This blog was created as part of the Erasmus Mundus Crossways in Cultural Narratives Masters programme, which is the only one of the EU approved and funded Erasmus Mundus Masters programmes to specialise in traditional humanities with a modern languages background. The Crossways Consortium comprises 6 top-class European universities.

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Monday, 7 January 2008

Perpignan: Quantity Theory of the Self

by Poonam Ganglani

It was around 4pm on December 15 some weeks ago when we got to the Paris IV Sorbonne, in time for Prof. Girard's paper presentation on "Radical No-Saying: Paradoxes of the Will/Self". A group of us from his Decadent Literature class were there to attend an international conference on "Voices and Silence in the Contemporary Novel in English", particularly since Will Self, whose collection of short stories we are currently studying in class, was to be there in the evening for a reading and discussion.

It was around 5:15pm when Will Self-- tall, unimposing and quite resembling a vulture-- entered the hall and shortly after, began his reading.

I'm not sure what I expected him to be like. I had, till then, only known him as the creator of a topsy-turvy, bizarre world where the dead reside in a London suburb, where women grow penises, and where Amazonian tribes consider themselves interminably boring.

I have to be honest. The one thing I was quite sure of--from the mental picture I had constructed of Will Self-- was that I wouldn't like him. But when he finally began, he was surprisingly.....normal. Likable even. I must admit that I enjoyed everything--his theatrical excerpt reading from his recent work "The Book of Dave" , his beady-eyed addresses to the audience in his deep baritone voice, his evasive answers to the questions people asked him (including his replies to Prof Girard's particularly cornering questions) and even the way he politely asked me the spelling of my name before signing my copy of his book, "The Quantity Theory of Insanity."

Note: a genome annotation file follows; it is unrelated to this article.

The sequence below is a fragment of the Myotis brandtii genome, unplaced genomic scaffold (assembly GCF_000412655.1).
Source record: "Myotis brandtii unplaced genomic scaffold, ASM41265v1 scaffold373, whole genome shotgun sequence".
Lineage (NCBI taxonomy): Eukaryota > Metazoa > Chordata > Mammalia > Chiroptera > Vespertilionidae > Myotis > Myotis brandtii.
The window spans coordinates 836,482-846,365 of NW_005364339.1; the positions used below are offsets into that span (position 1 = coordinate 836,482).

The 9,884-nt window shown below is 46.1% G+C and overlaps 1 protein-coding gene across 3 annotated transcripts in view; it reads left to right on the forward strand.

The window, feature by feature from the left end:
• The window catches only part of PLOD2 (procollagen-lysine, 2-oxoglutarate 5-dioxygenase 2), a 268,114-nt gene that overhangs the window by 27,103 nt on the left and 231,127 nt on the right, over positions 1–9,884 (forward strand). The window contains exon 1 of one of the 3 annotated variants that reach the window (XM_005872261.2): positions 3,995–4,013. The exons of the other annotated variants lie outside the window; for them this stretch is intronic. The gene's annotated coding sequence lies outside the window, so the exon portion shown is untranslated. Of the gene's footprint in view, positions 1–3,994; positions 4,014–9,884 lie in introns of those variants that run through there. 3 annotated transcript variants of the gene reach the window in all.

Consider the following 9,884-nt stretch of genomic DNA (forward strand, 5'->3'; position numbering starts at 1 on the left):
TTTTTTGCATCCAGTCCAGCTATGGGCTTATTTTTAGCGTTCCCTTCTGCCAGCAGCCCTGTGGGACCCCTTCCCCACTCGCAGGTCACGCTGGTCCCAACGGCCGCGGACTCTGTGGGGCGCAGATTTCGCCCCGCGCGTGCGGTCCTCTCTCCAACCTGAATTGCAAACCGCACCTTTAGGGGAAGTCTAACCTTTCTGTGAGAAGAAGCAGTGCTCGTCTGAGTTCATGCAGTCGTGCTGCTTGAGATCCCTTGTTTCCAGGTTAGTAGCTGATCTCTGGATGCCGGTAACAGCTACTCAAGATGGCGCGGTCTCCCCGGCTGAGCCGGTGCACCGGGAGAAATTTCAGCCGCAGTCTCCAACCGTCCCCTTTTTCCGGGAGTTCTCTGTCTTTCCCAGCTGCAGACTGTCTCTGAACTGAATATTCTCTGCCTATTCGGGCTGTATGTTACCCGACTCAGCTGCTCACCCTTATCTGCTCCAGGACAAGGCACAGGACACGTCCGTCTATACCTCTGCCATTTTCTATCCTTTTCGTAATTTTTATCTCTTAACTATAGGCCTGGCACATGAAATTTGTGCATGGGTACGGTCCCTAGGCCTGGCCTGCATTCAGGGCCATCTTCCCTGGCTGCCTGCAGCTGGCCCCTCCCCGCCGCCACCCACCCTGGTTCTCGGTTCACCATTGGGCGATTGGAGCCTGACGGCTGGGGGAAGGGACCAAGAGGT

When we stepped out of the Sorbonne a little while later, I asked Soma (a co-Mundus student who was also in Paris to attend the conference), what she thought of the whole thing. She stared at the road ahead of us as we walked looking at nothing in particular, the way she usually does when she's in critical thought. "I was disappointed", she said. "How come?" I asked, rather curious, but not too surprised that she thought differently. "That wasn't the real Will Self", she said, "it was a performance." "And what were you expecting?", I asked. "I was expecting someone who couldn't care two hoots about the reader...here, he wanted to be accepted... he was selling his product".

In retrospect, what she said it is true in a way. We all expected a more-- well--heterological experience, if I may use the word and it wasn't quite what we got. But then again, there has to be an equilibrium between extremes; and a writer who is so unconventional in his fiction has to balance it out by being urbororo-ly normal during a live exchange. That is, I suppose, the Quantity theory of the Self.